“If you are considering planting the 10%-15% of the worst part of the farm in trees and focusing on the best 85% then productivity is actually likely to increase. You are no longer wasting the cost of fertiliser for example on the least-productive land.”
Other concerns have emerged over the impact on farm succession. Any decision to change land use from pasture to trees now would be difficult to reverse. With the ETS accounting average approach where farmers would not have to repay credits at harvest – presuming the land is re-planted – then the next generation will not see any income from the carbon sequestration.
Holgate says this is certainly one factor farmers will need to consider when thinking about how afforestation would impact their personal rather than economic objectives.
But could tree planting contribute rather than take away from sheep and beef farm profitability?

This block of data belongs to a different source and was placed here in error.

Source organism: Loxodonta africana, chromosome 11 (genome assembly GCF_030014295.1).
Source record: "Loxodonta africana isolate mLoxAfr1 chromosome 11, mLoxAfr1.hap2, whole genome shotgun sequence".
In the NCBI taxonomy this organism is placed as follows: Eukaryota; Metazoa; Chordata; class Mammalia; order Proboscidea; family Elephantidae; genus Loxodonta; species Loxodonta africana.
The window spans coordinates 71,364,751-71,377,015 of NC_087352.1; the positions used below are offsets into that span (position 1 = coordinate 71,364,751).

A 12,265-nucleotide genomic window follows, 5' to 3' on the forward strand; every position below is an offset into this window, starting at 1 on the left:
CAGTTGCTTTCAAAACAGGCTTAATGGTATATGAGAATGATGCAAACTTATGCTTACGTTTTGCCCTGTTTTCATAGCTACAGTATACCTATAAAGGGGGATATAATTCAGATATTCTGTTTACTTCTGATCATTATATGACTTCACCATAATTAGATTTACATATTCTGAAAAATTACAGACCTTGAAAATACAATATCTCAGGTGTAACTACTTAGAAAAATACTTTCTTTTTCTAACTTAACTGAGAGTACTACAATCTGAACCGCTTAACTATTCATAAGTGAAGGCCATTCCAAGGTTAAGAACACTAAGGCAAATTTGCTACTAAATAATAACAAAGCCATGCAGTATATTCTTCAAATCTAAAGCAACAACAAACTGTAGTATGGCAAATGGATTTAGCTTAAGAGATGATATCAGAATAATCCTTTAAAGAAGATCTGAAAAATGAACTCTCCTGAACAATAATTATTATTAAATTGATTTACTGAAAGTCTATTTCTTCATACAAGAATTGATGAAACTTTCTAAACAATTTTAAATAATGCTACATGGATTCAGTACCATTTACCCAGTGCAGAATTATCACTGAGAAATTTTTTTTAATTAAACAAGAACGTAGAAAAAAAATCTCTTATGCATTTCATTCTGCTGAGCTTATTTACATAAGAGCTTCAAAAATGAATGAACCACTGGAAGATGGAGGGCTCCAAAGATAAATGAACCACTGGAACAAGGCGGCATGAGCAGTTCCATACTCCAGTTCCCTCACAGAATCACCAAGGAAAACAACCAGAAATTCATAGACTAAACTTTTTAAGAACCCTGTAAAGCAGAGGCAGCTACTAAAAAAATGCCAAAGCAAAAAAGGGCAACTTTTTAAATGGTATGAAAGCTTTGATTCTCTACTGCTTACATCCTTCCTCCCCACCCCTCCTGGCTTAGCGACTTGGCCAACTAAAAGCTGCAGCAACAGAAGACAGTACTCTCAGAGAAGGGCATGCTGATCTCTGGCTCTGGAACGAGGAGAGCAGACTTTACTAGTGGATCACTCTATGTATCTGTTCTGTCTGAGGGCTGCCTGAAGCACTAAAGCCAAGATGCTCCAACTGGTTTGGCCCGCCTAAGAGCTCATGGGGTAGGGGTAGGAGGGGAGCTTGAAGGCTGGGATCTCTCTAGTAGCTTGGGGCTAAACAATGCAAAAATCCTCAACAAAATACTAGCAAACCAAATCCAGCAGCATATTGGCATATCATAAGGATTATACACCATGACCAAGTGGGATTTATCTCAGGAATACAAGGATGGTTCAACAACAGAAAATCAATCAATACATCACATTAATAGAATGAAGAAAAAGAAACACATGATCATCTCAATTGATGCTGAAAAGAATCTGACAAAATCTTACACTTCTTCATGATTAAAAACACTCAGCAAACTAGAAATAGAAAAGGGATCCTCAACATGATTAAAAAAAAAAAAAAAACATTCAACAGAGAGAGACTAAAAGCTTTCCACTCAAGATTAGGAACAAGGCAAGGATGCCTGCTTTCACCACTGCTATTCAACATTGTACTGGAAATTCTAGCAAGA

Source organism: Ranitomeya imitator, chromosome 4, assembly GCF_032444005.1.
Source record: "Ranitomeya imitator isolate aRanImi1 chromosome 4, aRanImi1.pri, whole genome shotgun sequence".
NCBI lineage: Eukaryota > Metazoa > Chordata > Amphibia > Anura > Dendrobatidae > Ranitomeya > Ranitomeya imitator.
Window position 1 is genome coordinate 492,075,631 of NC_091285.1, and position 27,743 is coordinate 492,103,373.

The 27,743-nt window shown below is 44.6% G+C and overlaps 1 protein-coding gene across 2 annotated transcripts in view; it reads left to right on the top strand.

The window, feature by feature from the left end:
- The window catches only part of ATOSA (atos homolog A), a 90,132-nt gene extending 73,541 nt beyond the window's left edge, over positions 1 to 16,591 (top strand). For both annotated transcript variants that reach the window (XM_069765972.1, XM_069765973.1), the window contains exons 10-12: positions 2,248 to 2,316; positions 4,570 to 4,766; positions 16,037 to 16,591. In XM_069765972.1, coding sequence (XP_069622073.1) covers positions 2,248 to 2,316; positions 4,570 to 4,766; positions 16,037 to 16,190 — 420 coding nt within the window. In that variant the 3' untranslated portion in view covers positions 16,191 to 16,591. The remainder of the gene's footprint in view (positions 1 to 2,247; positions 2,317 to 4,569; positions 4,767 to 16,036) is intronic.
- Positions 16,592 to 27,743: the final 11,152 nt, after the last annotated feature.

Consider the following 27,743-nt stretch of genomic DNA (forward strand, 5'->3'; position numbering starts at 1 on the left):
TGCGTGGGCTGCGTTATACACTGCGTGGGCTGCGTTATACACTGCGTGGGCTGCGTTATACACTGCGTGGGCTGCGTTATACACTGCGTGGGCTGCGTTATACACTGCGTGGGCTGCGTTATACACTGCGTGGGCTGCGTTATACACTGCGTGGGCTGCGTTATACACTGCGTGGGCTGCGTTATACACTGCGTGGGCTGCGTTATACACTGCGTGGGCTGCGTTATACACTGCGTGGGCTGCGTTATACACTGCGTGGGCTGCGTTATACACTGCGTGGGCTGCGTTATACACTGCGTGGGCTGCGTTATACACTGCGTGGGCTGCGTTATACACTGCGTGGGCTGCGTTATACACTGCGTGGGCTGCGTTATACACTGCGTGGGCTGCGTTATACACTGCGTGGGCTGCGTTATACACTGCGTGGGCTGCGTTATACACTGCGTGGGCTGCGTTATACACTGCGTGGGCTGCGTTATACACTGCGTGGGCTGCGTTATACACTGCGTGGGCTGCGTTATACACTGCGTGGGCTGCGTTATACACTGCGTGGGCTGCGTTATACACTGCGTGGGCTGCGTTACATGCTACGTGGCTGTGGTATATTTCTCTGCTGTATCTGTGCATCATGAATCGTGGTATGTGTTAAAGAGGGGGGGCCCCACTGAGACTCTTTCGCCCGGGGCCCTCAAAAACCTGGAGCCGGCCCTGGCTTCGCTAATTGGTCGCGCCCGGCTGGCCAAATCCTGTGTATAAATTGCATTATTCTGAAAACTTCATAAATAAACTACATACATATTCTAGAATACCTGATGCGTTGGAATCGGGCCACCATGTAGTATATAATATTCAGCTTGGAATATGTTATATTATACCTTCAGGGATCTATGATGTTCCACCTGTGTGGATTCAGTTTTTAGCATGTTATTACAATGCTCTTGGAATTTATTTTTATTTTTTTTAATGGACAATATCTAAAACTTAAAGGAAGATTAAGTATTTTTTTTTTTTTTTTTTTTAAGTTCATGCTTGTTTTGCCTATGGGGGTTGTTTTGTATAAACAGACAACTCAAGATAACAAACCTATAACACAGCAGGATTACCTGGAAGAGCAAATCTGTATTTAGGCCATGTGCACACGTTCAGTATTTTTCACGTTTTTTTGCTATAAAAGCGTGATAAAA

There is some chance that afforestation could play a positive role in lifting rather than reducing NZ’s influence in the international red meat market.
Rabobank’s global animal protein strategist Justin Sherrard spoke in NZ recently and told farming audiences red meat producers need to understand the emerging global trend towards sustainability and consider this in the development of their individual business strategies.
Sherrard said NZ farmers would be best served to view sustainability in the context of their broader business planning.
“I don’t think industry participants are going to be successful addressing sustainability challenges if they view it as something that’s bolted onto the business or as something to focus on in isolation.”
Blake Holgate doesn’t think there is a direct link between generating higher premiums for sheep and beef products and planting trees. He says the sustainability attribute is more about underpinning a more general holistic NZ story. However, where planting could help generate premiums is in the emissions space.
“There would be benefits if we can link a product story around net zero carbon emissions – either at farm level or nationally – and demonstrate the actions we are taking as a sector to offset the footprint. I’m not sure one initiative can drive a premium, but it is part of the bigger picture.”